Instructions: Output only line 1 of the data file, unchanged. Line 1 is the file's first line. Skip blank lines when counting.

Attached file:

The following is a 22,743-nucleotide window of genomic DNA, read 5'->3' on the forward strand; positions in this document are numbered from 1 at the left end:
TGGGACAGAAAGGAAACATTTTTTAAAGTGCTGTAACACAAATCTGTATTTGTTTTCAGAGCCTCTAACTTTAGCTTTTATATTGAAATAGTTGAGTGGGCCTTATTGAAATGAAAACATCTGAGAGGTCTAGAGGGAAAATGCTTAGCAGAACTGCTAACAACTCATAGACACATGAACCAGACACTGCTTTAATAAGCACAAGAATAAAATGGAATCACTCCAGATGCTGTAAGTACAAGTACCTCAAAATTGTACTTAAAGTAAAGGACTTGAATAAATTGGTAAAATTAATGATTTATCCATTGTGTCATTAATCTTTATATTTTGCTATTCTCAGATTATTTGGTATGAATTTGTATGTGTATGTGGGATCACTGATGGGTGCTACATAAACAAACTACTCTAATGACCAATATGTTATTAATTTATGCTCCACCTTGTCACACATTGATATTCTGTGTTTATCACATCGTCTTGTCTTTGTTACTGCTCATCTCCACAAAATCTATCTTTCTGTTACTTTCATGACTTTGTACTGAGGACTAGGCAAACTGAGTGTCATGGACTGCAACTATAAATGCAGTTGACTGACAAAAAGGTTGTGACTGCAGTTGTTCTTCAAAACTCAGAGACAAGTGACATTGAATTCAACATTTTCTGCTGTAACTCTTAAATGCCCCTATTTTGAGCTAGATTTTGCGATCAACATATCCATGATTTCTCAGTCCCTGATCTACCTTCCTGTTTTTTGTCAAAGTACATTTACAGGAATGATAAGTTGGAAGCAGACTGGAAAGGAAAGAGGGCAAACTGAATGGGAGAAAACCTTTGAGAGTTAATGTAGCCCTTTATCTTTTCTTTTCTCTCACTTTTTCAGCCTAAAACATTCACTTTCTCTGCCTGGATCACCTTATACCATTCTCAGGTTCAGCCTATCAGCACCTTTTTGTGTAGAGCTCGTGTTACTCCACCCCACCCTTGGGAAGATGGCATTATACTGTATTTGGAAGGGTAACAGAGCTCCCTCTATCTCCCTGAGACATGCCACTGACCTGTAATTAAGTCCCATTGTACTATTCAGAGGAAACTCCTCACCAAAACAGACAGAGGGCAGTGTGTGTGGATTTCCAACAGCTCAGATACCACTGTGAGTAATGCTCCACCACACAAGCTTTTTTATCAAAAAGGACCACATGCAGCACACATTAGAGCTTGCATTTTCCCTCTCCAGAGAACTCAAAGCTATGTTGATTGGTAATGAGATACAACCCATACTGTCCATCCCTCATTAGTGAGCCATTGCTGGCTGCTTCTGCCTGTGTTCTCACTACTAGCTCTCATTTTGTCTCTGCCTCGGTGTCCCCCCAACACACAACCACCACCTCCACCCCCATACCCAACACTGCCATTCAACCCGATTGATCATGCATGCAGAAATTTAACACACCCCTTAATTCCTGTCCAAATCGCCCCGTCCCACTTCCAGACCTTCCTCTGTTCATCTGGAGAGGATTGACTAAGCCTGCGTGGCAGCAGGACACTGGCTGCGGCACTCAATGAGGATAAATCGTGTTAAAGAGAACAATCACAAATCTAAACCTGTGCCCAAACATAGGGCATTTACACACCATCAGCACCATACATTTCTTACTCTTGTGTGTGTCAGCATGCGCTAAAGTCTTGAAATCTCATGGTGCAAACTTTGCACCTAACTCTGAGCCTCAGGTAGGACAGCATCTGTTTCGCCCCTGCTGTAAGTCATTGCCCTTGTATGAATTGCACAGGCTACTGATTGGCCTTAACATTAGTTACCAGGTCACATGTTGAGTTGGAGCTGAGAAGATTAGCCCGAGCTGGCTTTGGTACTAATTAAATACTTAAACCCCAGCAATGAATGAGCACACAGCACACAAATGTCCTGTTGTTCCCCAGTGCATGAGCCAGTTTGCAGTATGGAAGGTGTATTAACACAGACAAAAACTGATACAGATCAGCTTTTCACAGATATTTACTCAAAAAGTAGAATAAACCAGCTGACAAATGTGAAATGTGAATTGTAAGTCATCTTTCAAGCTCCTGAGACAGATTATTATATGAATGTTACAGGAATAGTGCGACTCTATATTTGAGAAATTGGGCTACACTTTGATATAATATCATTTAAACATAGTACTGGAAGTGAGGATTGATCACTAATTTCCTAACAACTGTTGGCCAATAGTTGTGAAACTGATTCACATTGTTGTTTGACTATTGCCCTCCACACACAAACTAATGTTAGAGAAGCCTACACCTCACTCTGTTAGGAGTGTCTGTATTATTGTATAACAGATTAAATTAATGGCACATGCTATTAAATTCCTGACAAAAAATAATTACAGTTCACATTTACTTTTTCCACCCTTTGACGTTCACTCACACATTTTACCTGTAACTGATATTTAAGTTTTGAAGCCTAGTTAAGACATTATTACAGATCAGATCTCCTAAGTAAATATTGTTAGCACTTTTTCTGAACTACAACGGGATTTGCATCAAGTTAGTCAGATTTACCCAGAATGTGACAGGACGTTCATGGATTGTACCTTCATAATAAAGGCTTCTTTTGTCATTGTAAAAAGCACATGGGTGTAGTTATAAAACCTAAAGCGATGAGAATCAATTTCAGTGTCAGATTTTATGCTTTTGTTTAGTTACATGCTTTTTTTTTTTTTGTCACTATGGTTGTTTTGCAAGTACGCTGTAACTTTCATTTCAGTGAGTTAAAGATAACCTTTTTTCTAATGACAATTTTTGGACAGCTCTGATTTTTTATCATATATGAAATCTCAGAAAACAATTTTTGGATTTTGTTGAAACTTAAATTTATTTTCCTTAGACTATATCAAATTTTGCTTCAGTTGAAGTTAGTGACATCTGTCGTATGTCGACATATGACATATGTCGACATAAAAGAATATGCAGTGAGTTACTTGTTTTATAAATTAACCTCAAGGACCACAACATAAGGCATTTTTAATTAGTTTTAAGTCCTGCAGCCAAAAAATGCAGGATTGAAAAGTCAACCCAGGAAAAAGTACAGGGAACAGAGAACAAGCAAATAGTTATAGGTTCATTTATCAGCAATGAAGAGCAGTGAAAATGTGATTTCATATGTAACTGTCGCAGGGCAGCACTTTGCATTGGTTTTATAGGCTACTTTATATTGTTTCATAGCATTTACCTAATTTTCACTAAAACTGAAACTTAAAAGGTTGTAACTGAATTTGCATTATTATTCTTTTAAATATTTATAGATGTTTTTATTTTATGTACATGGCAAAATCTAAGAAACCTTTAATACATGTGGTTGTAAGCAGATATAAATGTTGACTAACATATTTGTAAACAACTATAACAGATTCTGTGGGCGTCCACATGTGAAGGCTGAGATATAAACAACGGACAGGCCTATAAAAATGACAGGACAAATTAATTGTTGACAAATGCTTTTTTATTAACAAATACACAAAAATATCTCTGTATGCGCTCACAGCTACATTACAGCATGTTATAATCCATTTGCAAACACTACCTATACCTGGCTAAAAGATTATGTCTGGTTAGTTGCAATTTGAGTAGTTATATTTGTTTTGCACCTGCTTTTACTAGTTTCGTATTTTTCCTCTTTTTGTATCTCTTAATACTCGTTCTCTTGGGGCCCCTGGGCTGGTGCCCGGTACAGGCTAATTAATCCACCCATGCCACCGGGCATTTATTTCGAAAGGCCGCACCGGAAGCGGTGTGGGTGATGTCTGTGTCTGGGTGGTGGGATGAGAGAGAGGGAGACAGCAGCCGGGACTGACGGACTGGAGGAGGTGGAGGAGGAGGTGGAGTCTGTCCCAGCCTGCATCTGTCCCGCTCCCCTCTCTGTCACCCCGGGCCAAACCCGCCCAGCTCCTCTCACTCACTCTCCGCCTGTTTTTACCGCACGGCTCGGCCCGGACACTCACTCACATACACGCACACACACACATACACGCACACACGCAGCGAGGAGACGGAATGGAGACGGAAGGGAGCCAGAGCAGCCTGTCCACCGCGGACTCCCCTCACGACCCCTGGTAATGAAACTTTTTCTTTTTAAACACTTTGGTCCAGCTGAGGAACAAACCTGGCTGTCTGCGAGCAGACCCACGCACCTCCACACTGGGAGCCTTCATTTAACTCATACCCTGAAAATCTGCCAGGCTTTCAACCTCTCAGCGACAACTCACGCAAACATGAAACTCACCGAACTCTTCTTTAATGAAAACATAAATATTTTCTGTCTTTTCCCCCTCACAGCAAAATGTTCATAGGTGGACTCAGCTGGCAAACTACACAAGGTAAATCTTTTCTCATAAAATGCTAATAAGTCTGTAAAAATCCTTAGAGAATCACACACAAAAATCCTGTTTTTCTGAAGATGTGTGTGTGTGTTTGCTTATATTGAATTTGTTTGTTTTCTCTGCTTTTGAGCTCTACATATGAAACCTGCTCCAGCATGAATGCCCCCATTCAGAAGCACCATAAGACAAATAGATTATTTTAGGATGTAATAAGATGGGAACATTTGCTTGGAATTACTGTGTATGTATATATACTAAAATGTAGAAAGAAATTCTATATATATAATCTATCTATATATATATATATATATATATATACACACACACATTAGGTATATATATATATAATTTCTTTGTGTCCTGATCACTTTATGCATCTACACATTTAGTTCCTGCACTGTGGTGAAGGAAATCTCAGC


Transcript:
The following is a 22,743-nucleotide window of genomic DNA, read 5'->3' on the forward strand; positions in this document are numbered from 1 at the left end: